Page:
Chuck hunting heats up with recent nice weather


May 01, 1994|By LONNY WEAVER

Spring chuck hunting has been excellent from one end of the county to the next. Last Saturday's afternoon hunt was the only ho-hum day I have had yet.

Still, I managed to collect two monster-sized Carroll groundhogs with three shots while spotting a half-dozen others that were either out of range or situated against an unsafe shooting backdrop.

My chuck hunting pal, Wayne Albaugh, lives across the road from a series of large farms in the Uniontown area. This luxury allows him to go out for an hour or so after dinner during weekdays, whereas I have been confined to Saturdays.

"I've been going out maybe an evening or two a week for about a month," Albaugh said. "But until last week, I was having only limited success. In fact, until we had those nice days last week, I had only got six. Then, on Tuesday evening I got seven in a little less than two hours. Wednesday got me five inside of an hour."

A couple of weeks ago we scouted a sprawling farm near Union Bridge.

"Wayne," I proclaimed after a couple of hours of counting chuck holes, "we have found the mother lode of groundhog hunting."

For two Saturdays running, we have set up shop at this hot spot and have added to our totals in a respectable, though not spectacular, fashion. We have certainly seen groundhogs. Well over 100, in fact.

Our first two trips out were marred by very high winds that made long-range shooting very difficult. Every shot we missed the first visit was wide due to wind drift. The next time I put the blame on the wind after missing two fairly easy 250-yarders wide.

The week before we had split up and hunted separate areas of the farm and that method seemed to work best because of the large numbers of chucks to be found. On smaller farm plots we usually stick together and alternate shots.

I had picked a rolling hilltop overlooking a large hayfield to my front and was bordered on the left and back with an overgrown, thicket-choked fence row.

On our previous scouting trips I had marked four holes in the hayfield, 23 in the fence rows. Far to my right, the ground swelled to a ridge separating crop fields. This ridgeline contained no less than 29 holes. Every one of these holes was active.

Less than 30 minutes into the hunt I spotted a huge gray-haired chuck napping on a sunny log pile alongside the fence row. Without a good pair of binoculars this chuck would have easily escaped my attention because it's color blended with that of the old log posts.

I adjusted my bi-pod rifle rest and nestled behind the accurate Ruger 1V rifle chambered for the .220 Swift cartridge that I had chosen.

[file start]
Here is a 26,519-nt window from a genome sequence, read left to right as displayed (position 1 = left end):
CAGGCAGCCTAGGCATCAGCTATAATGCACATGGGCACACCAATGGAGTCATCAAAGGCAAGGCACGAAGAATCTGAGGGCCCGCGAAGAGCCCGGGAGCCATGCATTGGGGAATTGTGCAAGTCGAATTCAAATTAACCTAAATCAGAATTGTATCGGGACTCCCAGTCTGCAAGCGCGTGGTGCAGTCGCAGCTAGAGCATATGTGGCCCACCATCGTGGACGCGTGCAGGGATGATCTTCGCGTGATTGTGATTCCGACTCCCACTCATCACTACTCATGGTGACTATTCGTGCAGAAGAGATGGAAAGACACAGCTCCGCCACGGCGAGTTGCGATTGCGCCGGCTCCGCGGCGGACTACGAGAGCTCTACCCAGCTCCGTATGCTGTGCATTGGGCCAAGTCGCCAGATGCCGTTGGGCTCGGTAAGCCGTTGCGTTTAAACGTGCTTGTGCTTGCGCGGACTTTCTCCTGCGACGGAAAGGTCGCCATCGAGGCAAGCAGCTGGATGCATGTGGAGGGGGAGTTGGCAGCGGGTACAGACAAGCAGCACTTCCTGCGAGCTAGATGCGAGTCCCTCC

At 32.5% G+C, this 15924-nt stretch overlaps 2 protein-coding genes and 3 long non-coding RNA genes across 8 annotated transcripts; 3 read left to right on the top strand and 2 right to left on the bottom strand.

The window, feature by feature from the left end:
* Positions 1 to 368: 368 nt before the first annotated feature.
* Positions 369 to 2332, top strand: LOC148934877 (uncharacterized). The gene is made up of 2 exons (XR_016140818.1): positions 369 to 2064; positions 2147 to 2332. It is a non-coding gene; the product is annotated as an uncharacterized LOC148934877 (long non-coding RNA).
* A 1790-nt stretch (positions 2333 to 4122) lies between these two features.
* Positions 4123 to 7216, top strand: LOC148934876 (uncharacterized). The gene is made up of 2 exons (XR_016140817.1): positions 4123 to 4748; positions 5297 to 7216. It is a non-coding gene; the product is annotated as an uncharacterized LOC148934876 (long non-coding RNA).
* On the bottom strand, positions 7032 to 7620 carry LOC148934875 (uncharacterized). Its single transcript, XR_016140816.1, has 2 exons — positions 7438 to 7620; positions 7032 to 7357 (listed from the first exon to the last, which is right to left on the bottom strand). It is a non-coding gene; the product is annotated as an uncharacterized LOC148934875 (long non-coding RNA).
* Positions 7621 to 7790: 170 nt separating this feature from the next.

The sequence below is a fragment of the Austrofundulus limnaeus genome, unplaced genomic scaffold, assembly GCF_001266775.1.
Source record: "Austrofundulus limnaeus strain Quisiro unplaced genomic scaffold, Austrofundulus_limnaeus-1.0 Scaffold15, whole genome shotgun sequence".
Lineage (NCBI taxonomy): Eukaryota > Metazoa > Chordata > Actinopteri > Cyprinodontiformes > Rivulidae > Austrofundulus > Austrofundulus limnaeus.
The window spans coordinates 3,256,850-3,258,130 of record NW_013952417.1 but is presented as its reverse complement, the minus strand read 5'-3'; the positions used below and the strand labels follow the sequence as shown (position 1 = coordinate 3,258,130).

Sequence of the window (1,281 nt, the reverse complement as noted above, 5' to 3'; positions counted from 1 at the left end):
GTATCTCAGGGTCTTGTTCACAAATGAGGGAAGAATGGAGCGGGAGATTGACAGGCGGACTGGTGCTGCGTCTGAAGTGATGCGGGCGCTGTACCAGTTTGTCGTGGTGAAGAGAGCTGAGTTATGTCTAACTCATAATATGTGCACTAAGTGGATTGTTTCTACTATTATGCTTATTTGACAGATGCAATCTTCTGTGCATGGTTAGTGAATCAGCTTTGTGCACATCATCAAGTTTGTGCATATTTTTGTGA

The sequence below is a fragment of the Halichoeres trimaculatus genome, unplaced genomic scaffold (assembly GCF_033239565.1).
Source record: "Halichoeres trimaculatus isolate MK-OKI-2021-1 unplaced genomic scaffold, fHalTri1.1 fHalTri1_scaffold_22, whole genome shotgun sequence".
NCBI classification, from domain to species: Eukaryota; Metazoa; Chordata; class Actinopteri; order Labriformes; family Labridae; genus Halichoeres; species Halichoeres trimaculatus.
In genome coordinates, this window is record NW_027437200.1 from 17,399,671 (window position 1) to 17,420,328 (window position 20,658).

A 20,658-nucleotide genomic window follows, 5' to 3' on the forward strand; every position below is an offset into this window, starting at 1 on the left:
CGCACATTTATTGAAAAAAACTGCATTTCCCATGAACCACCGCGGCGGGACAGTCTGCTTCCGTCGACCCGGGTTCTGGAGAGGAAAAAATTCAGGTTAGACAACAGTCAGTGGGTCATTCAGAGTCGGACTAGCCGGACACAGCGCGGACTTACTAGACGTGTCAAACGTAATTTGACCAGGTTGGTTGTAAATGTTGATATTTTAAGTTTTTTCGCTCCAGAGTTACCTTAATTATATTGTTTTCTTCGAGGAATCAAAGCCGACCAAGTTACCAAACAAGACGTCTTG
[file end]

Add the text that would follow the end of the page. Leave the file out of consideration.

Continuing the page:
The range was 225 yards and my 10x scope was sighted to put a 45-grain Sierra traveling at 4,011 feet per second an inch high at that distance. I put the scope's cross-hairs at the base of the neck and at the sound of the rifle's unique whip-crack muzzle blast, had my first chuck of the day.

Minutes later I heard Albaugh's .22-250 Remington varmint rifle crack twice. At the sound of his second shot, I noted a movement on the back end of the hayfield. My 9x binoculars confirmed a blonde-colored chuck.

I readjusted the shooting rest, put the range at 375 yards and held with just a tiny amount of daylight between the cross-hair and the chuck's head as it stood on its hind legs.

Dirt flew a little in front of the groundhog and it scurried out of sight. Moments later I spotted it upright again, but maybe 10 yards beyond my first opportunity. I held at what I guessed to be six inches high and squeezed the trigger. Chuck number two was in the bag.

And that's the last shot either of us got that afternoon.

We believe the shooting ended for two reasons. First, we had been picking mid-day to hunt but now that the weather has warmed, the chucks are laying up at this time and active morning and late afternoon/early evening. Albaugh's recent experiences seem to confirm this.

Secondly, our experiences indicate that shortly before the year's young are born and for maybe two weeks after, activity is sharply curtailed. The first should be born over the next two weeks.

The best time to chuck hunt from now through the end of the summer is until about noon and then from 4 p.m. to dusk.

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